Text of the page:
The movement “was born from public anger against the kind of management that treated us as second class citizens in our own country”. In future developers would not “get away” with being granted land without due process, he says. 

Although lockdown has prevented them visiting the island since March, and despite a report in Noseweek and Maroela Media that the Hawks, Reserve Bank and SARS are queing up to interrogate Meyer (previously known as Hartzenberg), executive director of Pelangi Resort Holdings, the developers insist the  project is going ahead. 

Apart from saying she had not been interrogated by the Hawks, Meyer referred queries to her co-director, North West businessman Francois Conradie, who is reported to have sunk R50-million of his own money in the project. Conradie did not want to comment beyond confirming the resort is going ahead despite the cancellation of the lease in August. The other co-director, Mauritian national Rocky Boodhoo, did not respond to a WhatsApp message despite blue-ticking it. Obeegadoo told a parliamentary debate on 28 July 2020 that the lease agreement for Clear Ocean Hotel and Resorts Ltd was cancelled in August 2019 because of “non-compliance with the conditions of the said lease”. The site, he said, was still earmarked for hotel development.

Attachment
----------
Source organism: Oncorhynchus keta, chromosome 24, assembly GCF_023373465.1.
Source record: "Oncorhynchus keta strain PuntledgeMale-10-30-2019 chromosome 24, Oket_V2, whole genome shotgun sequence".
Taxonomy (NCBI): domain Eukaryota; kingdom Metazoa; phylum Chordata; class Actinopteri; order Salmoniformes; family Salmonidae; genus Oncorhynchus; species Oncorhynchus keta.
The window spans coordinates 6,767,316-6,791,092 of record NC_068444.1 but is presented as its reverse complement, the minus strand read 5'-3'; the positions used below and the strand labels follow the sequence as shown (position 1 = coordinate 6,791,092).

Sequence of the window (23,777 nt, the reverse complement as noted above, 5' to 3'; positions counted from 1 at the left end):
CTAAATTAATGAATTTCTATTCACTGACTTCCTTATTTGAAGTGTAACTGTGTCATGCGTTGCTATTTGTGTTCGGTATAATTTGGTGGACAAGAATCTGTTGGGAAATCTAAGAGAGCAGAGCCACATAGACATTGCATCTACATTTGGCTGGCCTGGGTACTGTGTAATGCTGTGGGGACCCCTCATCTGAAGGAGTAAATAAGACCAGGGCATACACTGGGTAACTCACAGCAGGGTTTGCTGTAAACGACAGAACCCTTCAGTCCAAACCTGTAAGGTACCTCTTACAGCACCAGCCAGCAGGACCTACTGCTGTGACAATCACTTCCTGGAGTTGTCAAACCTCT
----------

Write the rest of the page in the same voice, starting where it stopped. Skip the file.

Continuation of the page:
Maroela Media reported that Meyer started looking for investors in 2014 and an estimated R100-million has been invested through a network of trusts and companies in South Africa, Seychelles and Mauritius. She sold shares to Conradie to secure funding and, reportedly without Conradie’s knowledge, obtained further funding by selling shares in the holding company for around R20-million to four Western Cape investors. About 50 smaller investors paid around R150,000 each for shares. Some were promised employment.

One investor says they complained to the Hawks two years before, and for seven months have been told a probe was progressing. 

The Hawks confirmed to Maroela Media that they are looking at the case, but spokesperson Philani Nkwalase failed to react by the time of going to press, despite blue-ticking three Whatsapp messages. 

Investors allege they have been defrauded and Meyer has sold the same options to more than one investornand that Phoenix Trust, which had an FNB bank account in its name, used to transfer investor funds overseas, has been stripped bare.

Meyer promised irate investors they would get their money back once she got a financier on board in November. DM168